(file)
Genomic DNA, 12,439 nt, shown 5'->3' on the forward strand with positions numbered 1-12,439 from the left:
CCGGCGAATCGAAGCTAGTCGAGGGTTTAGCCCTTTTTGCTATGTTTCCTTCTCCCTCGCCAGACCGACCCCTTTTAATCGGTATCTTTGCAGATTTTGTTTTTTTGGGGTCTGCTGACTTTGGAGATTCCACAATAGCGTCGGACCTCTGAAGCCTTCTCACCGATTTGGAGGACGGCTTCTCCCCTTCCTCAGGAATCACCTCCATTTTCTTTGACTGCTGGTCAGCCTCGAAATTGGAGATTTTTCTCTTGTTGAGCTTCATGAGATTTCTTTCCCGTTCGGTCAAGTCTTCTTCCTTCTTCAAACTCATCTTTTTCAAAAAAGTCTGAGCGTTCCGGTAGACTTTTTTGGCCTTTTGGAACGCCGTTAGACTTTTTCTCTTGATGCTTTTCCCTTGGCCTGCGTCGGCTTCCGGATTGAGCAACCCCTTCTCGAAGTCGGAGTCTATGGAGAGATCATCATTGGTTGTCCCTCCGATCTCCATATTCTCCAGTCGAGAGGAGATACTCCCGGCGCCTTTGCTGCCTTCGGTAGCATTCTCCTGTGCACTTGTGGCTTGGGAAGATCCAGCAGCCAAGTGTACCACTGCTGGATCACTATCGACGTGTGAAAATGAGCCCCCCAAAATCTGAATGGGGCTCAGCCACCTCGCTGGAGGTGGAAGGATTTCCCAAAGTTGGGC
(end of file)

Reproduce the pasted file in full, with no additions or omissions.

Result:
Genomic DNA, 12,439 nt, shown 5'->3' on the forward strand with positions numbered 1-12,439 from the left:
CCGGCGAATCGAAGCTAGTCGAGGGTTTAGCCCTTTTTGCTATGTTTCCTTCTCCCTCGCCAGACCGACCCCTTTTAATCGGTATCTTTGCAGATTTTGTTTTTTTGGGGTCTGCTGACTTTGGAGATTCCACAATAGCGTCGGACCTCTGAAGCCTTCTCACCGATTTGGAGGACGGCTTCTCCCCTTCCTCAGGAATCACCTCCATTTTCTTTGACTGCTGGTCAGCCTCGAAATTGGAGATTTTTCTCTTGTTGAGCTTCATGAGATTTCTTTCCCGTTCGGTCAAGTCTTCTTCCTTCTTCAAACTCATCTTTTTCAAAAAAGTCTGAGCGTTCCGGTAGACTTTTTTGGCCTTTTGGAACGCCGTTAGACTTTTTCTCTTGATGCTTTTCCCTTGGCCTGCGTCGGCTTCCGGATTGAGCAACCCCTTCTCGAAGTCGGAGTCTATGGAGAGATCATCATTGGTTGTCCCTCCGATCTCCATATTCTCCAGTCGAGAGGAGATACTCCCGGCGCCTTTGCTGCCTTCGGTAGCATTCTCCTGTGCACTTGTGGCTTGGGAAGATCCAGCAGCCAAGTGTACCACTGCTGGATCACTATCGACGTGTGAAAATGAGCCCCCCAAAATCTGAATGGGGCTCAGCCACCTCGCTGGAGGTGGAAGGATTTCCCAAAGTTGGGC